It’s the most wonderful time of the year: Halloween in an election year! ‘Tis the season for a bevy of fright flicks designed to put your girlfriend in your arms and a bad taste in your mouth. Granted, high-art horror, like Antichrist, Pan’s Labyrinth, and The Passion of the Christ, usually do not enter this season’s strategic lineup, but it is good to know that today’s zombies have taken up running because, really, who wants to see a bunch of fat zombies?
This year is special because a multitude of new Americans might very well bring to fruition one-party democracy, much like 20th-century Mexico. Pundits are lauding the Hispanic-American population boom, as if it were an accomplishment akin to putting a flag on the moon or Iwo Jima. Meanwhile, a few bitter white men are expected to vote for the Republican presidential candidate because they have no pity for the new majority.
Halloween season also brings scary stories about falling SAT scores. At Breitbart.com, Ben Shapiro lamented that “2012’s high school seniors have the worst SAT reading scores since 1972; they scored 486 on reading, out of a possible 800.” The Washington Post reported that the scores “reached a four-decade low.” The good news and the bad news are that the elite media are reporting falsehoods, again. Shapiro can take a deep breath because his copy-and-paste error (his Pinker error?) dropped ten points from the actual reading score. However, being too lazy to investigate the scores prior to 1972, the earliest year shown in the annual SAT report, gives the false impression that verbal scores were ever worse than now. In fact, reading scores before Woodstock stood far above the present.
A single year is unlikely to provide a momentous pivot in any of the multiple-decade trends, many of which, it seems, only my readers are aware. It is worth mentioning that the male mathematics advantage slightly grew despite the fact that the upper score limit held down an increased proportion of men relative to women.
Here are some updated graphs:
SAT examinees mirror the demographic changes in America, but racial score gaps (not counting Asians) declare their constancy. With its gargantuan participation levels of highly engaged students, the SAT offers relatively noise-free output and immunity to the growing criticism of differential motivation confounding IQ tests that lack incentives. Still, Alexander Abad-Santos, at the Atlantic’s blog, promised that the “sweeping assumption that minority test-takers are naturally worse than their non-minority counterparts at the ‘reading’ section doesn’t tell the entire story.” He read this assumption into words that the Post apparently removed from their article that “the declining national reading averages may in part reflect the ever widening pool of students who take the SAT…. Nearly half were minorities….” Abad-Santos seems unmoved by the new numbers. Perhaps the data require a fresh style of presentation—something that fits the spirit of the season. I think back to how the Centers for Disease Control produced an animated graph that defined the obesity epidemic as we know it. America has diversified but not with uniformity. Maybe this calls for a map that illustrates the score changes like an infectious outbreak—or a zombie apocalypse!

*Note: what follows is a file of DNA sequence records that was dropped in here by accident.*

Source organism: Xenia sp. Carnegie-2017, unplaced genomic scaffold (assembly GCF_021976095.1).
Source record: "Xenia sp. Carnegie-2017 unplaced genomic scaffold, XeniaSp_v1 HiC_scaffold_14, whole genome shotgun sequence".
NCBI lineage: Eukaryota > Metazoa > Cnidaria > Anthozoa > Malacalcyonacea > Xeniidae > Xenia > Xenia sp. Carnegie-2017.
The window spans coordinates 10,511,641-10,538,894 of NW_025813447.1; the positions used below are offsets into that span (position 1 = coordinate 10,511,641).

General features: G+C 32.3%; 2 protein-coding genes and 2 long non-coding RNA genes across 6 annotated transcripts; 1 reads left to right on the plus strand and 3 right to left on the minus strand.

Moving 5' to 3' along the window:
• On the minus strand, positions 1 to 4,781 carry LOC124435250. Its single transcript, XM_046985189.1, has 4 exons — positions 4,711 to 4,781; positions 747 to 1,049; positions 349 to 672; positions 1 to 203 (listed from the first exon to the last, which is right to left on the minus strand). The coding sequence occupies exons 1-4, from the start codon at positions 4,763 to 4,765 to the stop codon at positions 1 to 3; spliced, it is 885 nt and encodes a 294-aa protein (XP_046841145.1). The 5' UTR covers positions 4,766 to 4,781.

Forget the numbers. This night of the testing dread is in full color. White (and light pink) represent superior scores. Red is mid-range. Yellow and the more yellow shades of orange mark the worst states (and Washington, DC, the gold star).
Now, compare those results with this map of the percentage of white and Asian SAT takers out of those who identified their race.